"I was so confused, I didn't know what I was doing at first," says Marian Fletcher, 55, who has been running a profitable party-planning and catering service in and around Baltimore since early last year. "I had to go everywhere for information. The library provided me with different books about what information goes into a business plan. I wrote to my congressman; he told me about a booklet, available through the Department of Economics' Division of Business Development, that provided useful demographic information."
While preparing her business plan, Fletcher happened to be enrolled in Women Entrepreneurs of Baltimore City (WEB), a local entrepreneurial education program where she received invaluable feedback on early business-plan drafts. "We composed the business plan piece by piece. The instructors would take each piece, mark it up, and explain why it was not yet quite what they were looking for," she explains. "The wording had to be just so. At the time I didn't think it was an easy process at all, but I'm glad they did it that way. I certainly learned a lot from it."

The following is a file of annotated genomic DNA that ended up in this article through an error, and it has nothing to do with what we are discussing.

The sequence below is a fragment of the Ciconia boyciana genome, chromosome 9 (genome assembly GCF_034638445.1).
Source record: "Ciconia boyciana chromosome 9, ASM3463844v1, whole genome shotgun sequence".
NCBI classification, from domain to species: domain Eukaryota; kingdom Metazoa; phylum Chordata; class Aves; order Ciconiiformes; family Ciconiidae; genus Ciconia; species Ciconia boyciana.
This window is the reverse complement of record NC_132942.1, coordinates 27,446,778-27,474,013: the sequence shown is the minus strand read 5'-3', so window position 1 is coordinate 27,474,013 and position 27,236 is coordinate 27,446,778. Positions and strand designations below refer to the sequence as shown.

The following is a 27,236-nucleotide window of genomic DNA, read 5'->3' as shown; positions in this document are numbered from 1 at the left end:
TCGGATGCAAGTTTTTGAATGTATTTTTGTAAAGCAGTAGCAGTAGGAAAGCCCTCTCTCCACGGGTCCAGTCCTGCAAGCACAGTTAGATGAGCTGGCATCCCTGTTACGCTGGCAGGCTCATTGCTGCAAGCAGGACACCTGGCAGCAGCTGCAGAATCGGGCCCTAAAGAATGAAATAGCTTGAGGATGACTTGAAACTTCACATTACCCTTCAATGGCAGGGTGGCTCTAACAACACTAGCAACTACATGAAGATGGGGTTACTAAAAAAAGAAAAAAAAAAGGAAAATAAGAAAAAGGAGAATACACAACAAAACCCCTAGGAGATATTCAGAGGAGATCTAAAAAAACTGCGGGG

Fletcher says she referred to her plan extensively during the first few months of business, and has since taken the time to revise it. "I found I could get my products cheaper and more easily," she says, "and I learned that it was going to take me twice as long to train new employees than I initially thought it would. I updated my business plan to reflect these realities so it would remain a valuable document."